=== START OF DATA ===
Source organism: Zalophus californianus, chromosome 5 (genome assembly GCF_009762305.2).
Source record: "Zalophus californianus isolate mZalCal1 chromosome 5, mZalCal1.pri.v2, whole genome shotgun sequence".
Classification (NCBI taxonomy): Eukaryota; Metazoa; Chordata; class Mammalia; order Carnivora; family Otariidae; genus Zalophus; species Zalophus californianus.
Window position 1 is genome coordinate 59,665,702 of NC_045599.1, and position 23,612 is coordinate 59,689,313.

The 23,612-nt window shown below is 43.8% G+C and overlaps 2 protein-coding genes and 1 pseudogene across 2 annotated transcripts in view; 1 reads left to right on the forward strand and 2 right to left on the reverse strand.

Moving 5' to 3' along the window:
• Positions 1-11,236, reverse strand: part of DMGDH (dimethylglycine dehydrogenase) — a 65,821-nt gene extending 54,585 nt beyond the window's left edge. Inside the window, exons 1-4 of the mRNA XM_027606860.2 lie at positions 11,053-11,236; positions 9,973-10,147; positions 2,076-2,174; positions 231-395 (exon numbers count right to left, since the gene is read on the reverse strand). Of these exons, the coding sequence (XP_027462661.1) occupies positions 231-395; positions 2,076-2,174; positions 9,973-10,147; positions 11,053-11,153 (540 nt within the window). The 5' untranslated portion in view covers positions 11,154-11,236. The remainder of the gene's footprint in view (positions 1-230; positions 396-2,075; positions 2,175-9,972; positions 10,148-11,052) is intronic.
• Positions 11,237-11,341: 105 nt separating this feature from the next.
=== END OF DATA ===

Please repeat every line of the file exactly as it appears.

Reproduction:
Source organism: Zalophus californianus, chromosome 5 (genome assembly GCF_009762305.2).
Source record: "Zalophus californianus isolate mZalCal1 chromosome 5, mZalCal1.pri.v2, whole genome shotgun sequence".
Classification (NCBI taxonomy): Eukaryota; Metazoa; Chordata; class Mammalia; order Carnivora; family Otariidae; genus Zalophus; species Zalophus californianus.
Window position 1 is genome coordinate 59,665,702 of NC_045599.1, and position 23,612 is coordinate 59,689,313.

The 23,612-nt window shown below is 43.8% G+C and overlaps 2 protein-coding genes and 1 pseudogene across 2 annotated transcripts in view; 1 reads left to right on the forward strand and 2 right to left on the reverse strand.

Moving 5' to 3' along the window:
• Positions 1-11,236, reverse strand: part of DMGDH (dimethylglycine dehydrogenase) — a 65,821-nt gene extending 54,585 nt beyond the window's left edge. Inside the window, exons 1-4 of the mRNA XM_027606860.2 lie at positions 11,053-11,236; positions 9,973-10,147; positions 2,076-2,174; positions 231-395 (exon numbers count right to left, since the gene is read on the reverse strand). Of these exons, the coding sequence (XP_027462661.1) occupies positions 231-395; positions 2,076-2,174; positions 9,973-10,147; positions 11,053-11,153 (540 nt within the window). The 5' untranslated portion in view covers positions 11,154-11,236. The remainder of the gene's footprint in view (positions 1-230; positions 396-2,075; positions 2,175-9,972; positions 10,148-11,052) is intronic.
• Positions 11,237-11,341: 105 nt separating this feature from the next.